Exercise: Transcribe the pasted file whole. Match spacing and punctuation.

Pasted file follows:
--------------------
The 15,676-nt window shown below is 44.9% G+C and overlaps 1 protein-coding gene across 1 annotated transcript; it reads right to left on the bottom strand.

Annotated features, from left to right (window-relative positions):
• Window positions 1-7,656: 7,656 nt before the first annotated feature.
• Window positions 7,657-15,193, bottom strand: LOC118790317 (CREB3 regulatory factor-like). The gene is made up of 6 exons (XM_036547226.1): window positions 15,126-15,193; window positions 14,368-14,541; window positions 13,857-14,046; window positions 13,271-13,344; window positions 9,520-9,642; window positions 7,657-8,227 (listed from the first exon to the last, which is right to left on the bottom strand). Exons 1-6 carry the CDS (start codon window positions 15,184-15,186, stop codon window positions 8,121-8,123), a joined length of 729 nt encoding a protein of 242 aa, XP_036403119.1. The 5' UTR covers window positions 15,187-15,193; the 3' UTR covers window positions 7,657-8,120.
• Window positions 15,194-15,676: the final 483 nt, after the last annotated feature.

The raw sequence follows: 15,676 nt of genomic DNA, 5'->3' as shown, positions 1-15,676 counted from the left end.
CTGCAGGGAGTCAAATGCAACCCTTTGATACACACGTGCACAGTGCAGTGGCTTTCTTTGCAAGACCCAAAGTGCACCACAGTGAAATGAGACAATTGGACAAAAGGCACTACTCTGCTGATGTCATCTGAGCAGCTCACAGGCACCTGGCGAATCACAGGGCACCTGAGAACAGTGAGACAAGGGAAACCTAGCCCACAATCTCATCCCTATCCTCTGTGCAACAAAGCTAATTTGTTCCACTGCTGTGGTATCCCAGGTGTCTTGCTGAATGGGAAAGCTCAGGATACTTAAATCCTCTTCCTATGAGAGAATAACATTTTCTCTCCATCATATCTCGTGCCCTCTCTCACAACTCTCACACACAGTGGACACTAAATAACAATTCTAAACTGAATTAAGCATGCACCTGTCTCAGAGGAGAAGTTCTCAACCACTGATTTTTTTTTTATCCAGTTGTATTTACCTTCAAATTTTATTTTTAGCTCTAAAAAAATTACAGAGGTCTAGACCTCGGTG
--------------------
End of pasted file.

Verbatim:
The 15,676-nt window shown below is 44.9% G+C and overlaps 1 protein-coding gene across 1 annotated transcript; it reads right to left on the bottom strand.

Annotated features, from left to right (window-relative positions):
• Window positions 1-7,656: 7,656 nt before the first annotated feature.
• Window positions 7,657-15,193, bottom strand: LOC118790317 (CREB3 regulatory factor-like). The gene is made up of 6 exons (XM_036547226.1): window positions 15,126-15,193; window positions 14,368-14,541; window positions 13,857-14,046; window positions 13,271-13,344; window positions 9,520-9,642; window positions 7,657-8,227 (listed from the first exon to the last, which is right to left on the bottom strand). Exons 1-6 carry the CDS (start codon window positions 15,184-15,186, stop codon window positions 8,121-8,123), a joined length of 729 nt encoding a protein of 242 aa, XP_036403119.1. The 5' UTR covers window positions 15,187-15,193; the 3' UTR covers window positions 7,657-8,120.
• Window positions 15,194-15,676: the final 483 nt, after the last annotated feature.

The raw sequence follows: 15,676 nt of genomic DNA, 5'->3' as shown, positions 1-15,676 counted from the left end.
CTGCAGGGAGTCAAATGCAACCCTTTGATACACACGTGCACAGTGCAGTGGCTTTCTTTGCAAGACCCAAAGTGCACCACAGTGAAATGAGACAATTGGACAAAAGGCACTACTCTGCTGATGTCATCTGAGCAGCTCACAGGCACCTGGCGAATCACAGGGCACCTGAGAACAGTGAGACAAGGGAAACCTAGCCCACAATCTCATCCCTATCCTCTGTGCAACAAAGCTAATTTGTTCCACTGCTGTGGTATCCCAGGTGTCTTGCTGAATGGGAAAGCTCAGGATACTTAAATCCTCTTCCTATGAGAGAATAACATTTTCTCTCCATCATATCTCGTGCCCTCTCTCACAACTCTCACACACAGTGGACACTAAATAACAATTCTAAACTGAATTAAGCATGCACCTGTCTCAGAGGAGAAGTTCTCAACCACTGATTTTTTTTTTATCCAGTTGTATTTACCTTCAAATTTTATTTTTAGCTCTAAAAAAATTACAGAGGTCTAGACCTCGGTG